It has not really been Tesla's year so far.
First, there's this:
"(Reuters) - A class action lawsuit by Tesla Inc shareholders against the electric car maker's chief executive, Elon Musk, and the company's board over the SolarCity deal was set to proceed after a Delaware judge refused to dismiss it.
Tesla agreed to buy solar panel installer SolarCity for $2.6 billion in an all-stock deal in 2016.
Musk was the biggest shareholder in both Tesla and SolarCity at that time, and his SolarCity shares were converted to $500 million of Tesla shares."
Basically, Elon Musk used the assets of one corporation that he heads to buy out a failing company which he also headed. Big time conflict of interest move. Since it's shareholders' money, shareholders felt slighted by the deal and are suing in response.
Second, there's this:
The Silicon Valley auto maker on Thursday said the recall, believed to be the company’s largest ever, applies to Model S sedans built before April 2016. Tesla said the issue is known to have involved less than 0.02% of the potentially affected vehicles in the U.S.
Tesla has sold about 280,000 total vehicles through the end of last year."
A recall of 123k cars against a base of 280k sold is a big chunk. Though Tesla claims the issue is not dangerous to drivers, it looks like it could be pretty dangerous for the shareholders.
Just what was the issue?
"The recall on Thursday only involves the Model S. Tesla said its service center in Montreal began noticing the issue in Model S sedans and attributed the corrosion to the calcium or magnesium salts used to treat roadways during the winter months. If the bolts fail, the car can still be steered but requires additional force."
Yup, road salt. Apparently it corrodes the bolts. Did Tesla not know about road salt? Is this Marin myopia? It's hard to imagine car makers in Detroit failing to account for the corrosive effects of road salt.
But there's more:
"Tesla Inc. TSLA -2.10% on Tuesday revealed it missed a crucial production goal for its new Model 3 sedan, though the auto maker showed progress toward building its first mass-market car and reassured investors about its capital needs."
This was not the first production goal which has been unmet. Last year there were numerous complaints from investors of being misled about production delays, which I wrote about in this space.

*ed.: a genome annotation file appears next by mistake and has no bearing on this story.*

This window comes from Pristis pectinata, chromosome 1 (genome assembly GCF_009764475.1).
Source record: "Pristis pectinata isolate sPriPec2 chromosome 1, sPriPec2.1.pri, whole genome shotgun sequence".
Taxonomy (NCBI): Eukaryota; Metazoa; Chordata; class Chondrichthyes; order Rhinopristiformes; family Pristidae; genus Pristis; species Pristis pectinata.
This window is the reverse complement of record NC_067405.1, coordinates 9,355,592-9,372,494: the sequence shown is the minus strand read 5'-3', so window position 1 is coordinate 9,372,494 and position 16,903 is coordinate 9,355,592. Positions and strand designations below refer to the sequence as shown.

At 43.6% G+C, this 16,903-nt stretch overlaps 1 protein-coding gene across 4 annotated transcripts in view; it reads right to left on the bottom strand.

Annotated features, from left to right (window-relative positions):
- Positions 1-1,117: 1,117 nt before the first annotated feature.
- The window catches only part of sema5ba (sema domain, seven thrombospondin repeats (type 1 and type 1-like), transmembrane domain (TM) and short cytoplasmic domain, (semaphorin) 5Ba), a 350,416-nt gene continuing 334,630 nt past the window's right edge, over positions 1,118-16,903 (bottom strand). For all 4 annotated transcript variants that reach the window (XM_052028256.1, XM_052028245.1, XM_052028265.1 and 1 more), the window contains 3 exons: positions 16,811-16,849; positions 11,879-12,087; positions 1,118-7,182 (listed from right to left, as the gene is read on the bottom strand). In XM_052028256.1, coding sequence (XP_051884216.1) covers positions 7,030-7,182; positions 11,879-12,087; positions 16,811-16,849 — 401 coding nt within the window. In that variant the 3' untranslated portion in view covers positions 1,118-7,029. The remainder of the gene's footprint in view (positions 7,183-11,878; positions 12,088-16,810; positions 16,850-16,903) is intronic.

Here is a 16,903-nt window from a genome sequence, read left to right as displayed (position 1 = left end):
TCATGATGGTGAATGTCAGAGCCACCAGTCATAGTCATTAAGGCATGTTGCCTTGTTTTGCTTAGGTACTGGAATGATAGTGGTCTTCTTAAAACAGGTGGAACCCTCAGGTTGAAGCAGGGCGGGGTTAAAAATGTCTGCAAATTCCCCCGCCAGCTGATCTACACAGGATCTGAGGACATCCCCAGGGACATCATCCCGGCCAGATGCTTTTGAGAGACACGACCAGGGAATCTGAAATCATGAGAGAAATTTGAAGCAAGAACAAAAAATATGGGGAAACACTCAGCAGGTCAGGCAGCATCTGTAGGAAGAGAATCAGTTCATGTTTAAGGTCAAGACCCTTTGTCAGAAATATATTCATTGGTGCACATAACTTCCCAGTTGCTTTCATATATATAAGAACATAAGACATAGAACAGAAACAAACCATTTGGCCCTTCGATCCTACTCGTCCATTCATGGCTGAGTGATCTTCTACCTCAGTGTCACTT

Tesla's 'burn rate' is approximately 1 billion dollars per quarter, and they entered this year with only 3.4 billion in cash on hand. This means Tesla doesn’t have enough money to finish out the year at the current burn rate. Production delays are revenue delays, so it is not surprising that Moody cut their credit rating to levels which make the company's bonds so low-quality as to render them off-limits for many investors. (source)
And then there's a death:
"Two recent fatal crashes of cars with varying levels of autonomous-driving technology are focusing attention on vehicles that vest control in both humans and machines.
U.S. investigators are still completing their probes of an Uber Technologies Inc. self-driving vehicle with a safety operator behind the wheel that hit and killed a pedestrian March 18 in Tempe, Ariz., and of a Tesla Inc. TSLA -2.10% Model X sport-utility with its semiautonomous system engaged that collided with a highway barrier on March 23 near Mountain View, Calif., fatally injuring its driver."
Tesla argues, plausibly, that this was not a technological failure. There was a human at the wheel who could have taken control of the car. But in some ways, this is worse. If it was merely a tech glitch, a tech solution might work. But this is potentially a conceptual glitch - semi-autonomous cars present an ambiguous situation in which drivers may not be clear about when to grab the wheel and override the computer.
CEO Elon Musk, who has the gift of gab, hit a rare missed note by joking about bankruptcy on April Fool's Day.
But investors aren't laughing, nor should they be. But was the Tesla risk discernible for potential investors before all of this happened? We like to think so. I wrote about Tesla's problems last year.
What signs of trouble were there before these scandals and crises? There were plenty of warning signs, enough to take up at least another full column on their own. Up next, Tesla's financial shenanigans.